After test, USA says missile defenses are outpacing ICBM threat

Cheryl Sanders
May 31, 2017

That's the word from the Pentagon — which says the realistic test mirrored the missile threat from North Korea and Iran.

The first ever test of an interceptor meant to shoot down intercontinental ballistic missiles (ICBM) has been successful, the US Missile Defense Agency (MDA) said. "And I'm even more confident today after seeing the intercept test yesterday that we continue to be on that course", Syring said a news briefing. "This system is vitally important to the defense of our homeland, and this test demonstrates that we have a capable, credible deterrent against a very real threat".

North Korea has carried out a total of nine missile tests this year alone in violation of United Nations resolutions.

The results of Tuesday's test won't be known until Wednesday.

Failure could have deepened concern about a program that according to one estimate has so far cost more than $US40 billion ($A54 billion). Only nine were partially or fully successful.

"This is part of a continuous learning curve", said Navy Capt. Jeff Davis, a Pentagon spokesman, ahead of Tuesday's test.

Sen. John McCain, the chairman of the Senate Armed Services Committee, said in an interview Sunday that it would not be acceptable for North Korea to acquire an intercontinental ballistic missile, saying the U.S. should not be reliant exclusively upon missile defense to ward off the threat. The country's engineers have recently started to incorporate solid-fuel technology into their rockets, which allows them to launch more quickly and give USA satellites less of a heads-up that a launch is coming. The older liquid fuel rockets require a long, visible process of refueling, tipping off surveillance systems.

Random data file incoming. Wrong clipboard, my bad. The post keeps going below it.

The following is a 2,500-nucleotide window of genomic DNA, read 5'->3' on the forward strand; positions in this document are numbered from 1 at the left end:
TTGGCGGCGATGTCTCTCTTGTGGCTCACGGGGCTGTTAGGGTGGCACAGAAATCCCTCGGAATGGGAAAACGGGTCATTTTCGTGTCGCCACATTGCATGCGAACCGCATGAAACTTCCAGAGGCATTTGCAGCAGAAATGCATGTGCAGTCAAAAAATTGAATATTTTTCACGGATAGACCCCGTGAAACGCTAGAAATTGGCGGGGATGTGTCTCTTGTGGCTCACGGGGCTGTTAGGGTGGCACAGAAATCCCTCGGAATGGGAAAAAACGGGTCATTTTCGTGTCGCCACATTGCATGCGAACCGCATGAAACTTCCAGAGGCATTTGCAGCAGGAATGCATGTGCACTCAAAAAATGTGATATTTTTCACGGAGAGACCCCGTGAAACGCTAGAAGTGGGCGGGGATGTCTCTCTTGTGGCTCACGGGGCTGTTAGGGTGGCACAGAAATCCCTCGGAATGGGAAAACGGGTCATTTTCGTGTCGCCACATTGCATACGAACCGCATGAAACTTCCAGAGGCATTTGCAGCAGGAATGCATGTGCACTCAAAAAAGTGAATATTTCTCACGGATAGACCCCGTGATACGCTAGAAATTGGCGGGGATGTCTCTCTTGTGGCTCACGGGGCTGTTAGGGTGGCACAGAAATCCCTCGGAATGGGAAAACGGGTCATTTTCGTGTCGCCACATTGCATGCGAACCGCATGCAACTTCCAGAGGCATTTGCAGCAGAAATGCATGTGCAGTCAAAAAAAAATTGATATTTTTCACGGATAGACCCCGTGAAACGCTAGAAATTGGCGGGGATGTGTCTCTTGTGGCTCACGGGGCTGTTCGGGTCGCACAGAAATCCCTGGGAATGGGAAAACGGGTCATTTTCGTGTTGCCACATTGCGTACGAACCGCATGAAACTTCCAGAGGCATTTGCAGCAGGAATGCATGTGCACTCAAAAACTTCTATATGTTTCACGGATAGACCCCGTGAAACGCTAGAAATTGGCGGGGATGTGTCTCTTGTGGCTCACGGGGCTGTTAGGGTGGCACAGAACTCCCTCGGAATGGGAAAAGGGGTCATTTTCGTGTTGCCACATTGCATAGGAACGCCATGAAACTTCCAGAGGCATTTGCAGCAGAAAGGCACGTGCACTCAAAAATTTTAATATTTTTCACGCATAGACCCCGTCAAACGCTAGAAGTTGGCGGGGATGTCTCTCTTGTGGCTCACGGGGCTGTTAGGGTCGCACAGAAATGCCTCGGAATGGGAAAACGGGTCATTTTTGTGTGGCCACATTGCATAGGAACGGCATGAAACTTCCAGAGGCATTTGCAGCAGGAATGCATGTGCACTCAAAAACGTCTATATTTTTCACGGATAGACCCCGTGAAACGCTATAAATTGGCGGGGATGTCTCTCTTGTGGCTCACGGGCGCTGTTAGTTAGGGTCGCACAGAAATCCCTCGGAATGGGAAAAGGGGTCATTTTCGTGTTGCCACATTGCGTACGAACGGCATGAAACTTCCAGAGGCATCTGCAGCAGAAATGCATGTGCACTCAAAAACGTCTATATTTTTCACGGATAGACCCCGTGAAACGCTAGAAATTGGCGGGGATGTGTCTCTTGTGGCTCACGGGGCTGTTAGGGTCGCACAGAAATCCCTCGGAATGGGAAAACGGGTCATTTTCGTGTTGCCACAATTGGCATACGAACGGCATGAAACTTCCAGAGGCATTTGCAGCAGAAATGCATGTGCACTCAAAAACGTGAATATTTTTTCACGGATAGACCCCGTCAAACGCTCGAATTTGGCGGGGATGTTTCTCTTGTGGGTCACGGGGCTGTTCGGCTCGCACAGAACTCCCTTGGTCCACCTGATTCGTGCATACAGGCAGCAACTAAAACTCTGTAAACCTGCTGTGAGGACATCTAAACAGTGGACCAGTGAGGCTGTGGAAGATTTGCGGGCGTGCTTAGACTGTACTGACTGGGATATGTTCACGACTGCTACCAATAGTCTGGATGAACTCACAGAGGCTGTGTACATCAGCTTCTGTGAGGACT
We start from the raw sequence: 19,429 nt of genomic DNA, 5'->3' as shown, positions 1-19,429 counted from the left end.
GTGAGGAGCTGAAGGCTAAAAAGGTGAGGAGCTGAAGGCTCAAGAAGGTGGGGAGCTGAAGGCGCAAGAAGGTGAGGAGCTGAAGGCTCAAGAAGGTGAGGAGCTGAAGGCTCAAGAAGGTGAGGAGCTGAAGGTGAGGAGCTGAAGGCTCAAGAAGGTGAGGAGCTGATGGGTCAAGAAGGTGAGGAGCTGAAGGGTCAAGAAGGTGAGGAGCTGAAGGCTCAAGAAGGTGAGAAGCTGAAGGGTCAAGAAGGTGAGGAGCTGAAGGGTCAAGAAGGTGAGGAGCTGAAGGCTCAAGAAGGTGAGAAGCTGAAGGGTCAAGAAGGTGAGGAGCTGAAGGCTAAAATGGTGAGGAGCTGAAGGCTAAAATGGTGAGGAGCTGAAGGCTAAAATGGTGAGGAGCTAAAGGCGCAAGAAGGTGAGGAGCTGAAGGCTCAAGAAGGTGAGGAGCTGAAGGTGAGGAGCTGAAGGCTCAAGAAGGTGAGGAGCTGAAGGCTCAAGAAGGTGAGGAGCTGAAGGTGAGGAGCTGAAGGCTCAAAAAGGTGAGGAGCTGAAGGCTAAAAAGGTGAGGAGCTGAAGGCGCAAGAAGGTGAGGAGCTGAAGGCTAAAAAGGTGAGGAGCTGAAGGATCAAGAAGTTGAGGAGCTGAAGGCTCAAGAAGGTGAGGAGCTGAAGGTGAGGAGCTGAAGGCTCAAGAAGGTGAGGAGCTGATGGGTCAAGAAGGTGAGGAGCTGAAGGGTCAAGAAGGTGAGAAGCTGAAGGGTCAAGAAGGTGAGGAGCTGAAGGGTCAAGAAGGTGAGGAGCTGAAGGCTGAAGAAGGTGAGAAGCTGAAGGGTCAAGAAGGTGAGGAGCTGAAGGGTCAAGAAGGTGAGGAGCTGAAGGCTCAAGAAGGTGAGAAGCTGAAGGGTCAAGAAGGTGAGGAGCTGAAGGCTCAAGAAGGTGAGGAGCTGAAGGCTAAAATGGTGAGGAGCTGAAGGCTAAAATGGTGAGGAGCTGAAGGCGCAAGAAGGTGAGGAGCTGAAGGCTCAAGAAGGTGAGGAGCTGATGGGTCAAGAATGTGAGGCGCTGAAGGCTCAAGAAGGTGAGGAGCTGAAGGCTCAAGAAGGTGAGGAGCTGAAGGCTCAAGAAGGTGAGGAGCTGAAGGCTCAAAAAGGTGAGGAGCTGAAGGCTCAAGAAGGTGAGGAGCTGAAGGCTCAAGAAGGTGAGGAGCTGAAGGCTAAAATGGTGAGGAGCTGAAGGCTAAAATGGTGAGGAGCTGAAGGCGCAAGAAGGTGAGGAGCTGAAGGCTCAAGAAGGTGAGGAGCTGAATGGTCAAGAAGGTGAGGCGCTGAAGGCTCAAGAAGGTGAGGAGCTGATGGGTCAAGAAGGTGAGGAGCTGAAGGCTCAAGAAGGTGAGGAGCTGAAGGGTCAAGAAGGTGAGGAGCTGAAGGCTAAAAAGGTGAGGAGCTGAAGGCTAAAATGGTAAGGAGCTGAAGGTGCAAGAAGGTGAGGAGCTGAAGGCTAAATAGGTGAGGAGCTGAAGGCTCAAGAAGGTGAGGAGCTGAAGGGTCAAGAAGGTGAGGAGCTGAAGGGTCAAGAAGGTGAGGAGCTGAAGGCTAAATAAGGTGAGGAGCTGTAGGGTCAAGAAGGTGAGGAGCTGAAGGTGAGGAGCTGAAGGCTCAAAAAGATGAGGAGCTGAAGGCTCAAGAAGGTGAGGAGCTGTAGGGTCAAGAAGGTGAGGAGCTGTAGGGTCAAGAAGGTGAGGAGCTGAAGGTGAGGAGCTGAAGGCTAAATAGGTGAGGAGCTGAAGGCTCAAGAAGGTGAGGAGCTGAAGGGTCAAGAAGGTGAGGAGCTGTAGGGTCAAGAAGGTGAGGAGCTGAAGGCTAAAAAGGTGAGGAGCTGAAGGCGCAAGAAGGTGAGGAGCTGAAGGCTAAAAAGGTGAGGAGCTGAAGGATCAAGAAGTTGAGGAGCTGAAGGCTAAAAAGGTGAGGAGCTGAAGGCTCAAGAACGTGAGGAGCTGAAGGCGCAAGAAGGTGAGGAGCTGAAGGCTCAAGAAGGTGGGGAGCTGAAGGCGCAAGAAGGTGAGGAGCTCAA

In a launch visible in select parts of the Southland, U.S. Air Force officials at Vandenberg Air Force Base successfully launched the ground-based interceptor missile that blasted out of the sky the incoming rocket.

"First, a missile target took off from an island in the western Pacific".

The interceptor missile launched from Vandenberg Air Force Base in California shortly after 3:30 p.m. ET on Tuesday. None of the kill vehicles had a successful test before being fielded. It was not a mock-up of an actual North Korean ICBM, and details of its exact capabilities weren't made public.

The test comes just two days after Pyongyang fired a short-range ballistic missile that traveled an estimated 248 miles, splashing down within Japan's exclusive economic zone. Despite that investment, the program has only managed to produce "essentially an advanced prototype", wrote Laura Grego, a physicist with the Union of Concerned Scientists. She said, "I think we'll decide ... this week on what that looks like". But it will use two interceptors to take out the missile, he said, because in a real life situation, the US would launch more than one rocket to destroy any such threat.

The Pentagon has other elements of missile defense that have shown to be more reliable, although they are created to work against medium-range or shorter-range ballistic missiles.

The exercise will check the performance of the Ground-based Midcourse Defense (GMD) system, which has had a checkered record in previous tests.

Other reports by iNewsToday